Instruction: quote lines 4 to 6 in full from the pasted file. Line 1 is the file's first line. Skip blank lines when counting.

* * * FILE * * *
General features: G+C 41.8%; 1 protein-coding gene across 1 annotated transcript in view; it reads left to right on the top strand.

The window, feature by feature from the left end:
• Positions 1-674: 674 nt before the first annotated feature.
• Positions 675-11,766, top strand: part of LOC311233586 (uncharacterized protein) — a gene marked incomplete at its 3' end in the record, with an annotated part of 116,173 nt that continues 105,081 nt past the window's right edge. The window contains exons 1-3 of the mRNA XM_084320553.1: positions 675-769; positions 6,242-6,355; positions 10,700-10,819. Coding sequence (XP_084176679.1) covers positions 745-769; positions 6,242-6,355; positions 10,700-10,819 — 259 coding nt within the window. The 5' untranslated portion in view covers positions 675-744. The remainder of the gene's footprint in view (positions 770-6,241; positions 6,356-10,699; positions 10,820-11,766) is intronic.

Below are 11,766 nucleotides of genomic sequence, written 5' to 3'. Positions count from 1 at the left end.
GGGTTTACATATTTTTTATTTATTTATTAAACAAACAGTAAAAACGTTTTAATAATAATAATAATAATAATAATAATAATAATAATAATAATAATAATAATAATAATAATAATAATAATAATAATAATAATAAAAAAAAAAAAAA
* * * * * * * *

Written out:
• Positions 675-11,766, top strand: part of LOC311233586 (uncharacterized protein) — a gene marked incomplete at its 3' end in the record, with an annotated part of 116,173 nt that continues 105,081 nt past the window's right edge. The window contains exons 1-3 of the mRNA XM_084320553.1: positions 675-769; positions 6,242-6,355; positions 10,700-10,819. Coding sequence (XP_084176679.1) covers positions 745-769; positions 6,242-6,355; positions 10,700-10,819 — 259 coding nt within the window. The 5' untranslated portion in view covers positions 675-744. The remainder of the gene's footprint in view (positions 770-6,241; positions 6,356-10,699; positions 10,820-11,766) is intronic.

Below are 11,766 nucleotides of genomic sequence, written 5' to 3'. Positions count from 1 at the left end.
GGGTTTACATATTTTTTATTTATTTATTAAACAAACAGTAAAAACGTTTTAATAATAATAATAATAATAATAATAATAATAATAATAATAATAATAATAATAATAATAATAATAATAATAATAATAATAATAAAAAAAAAAAAAA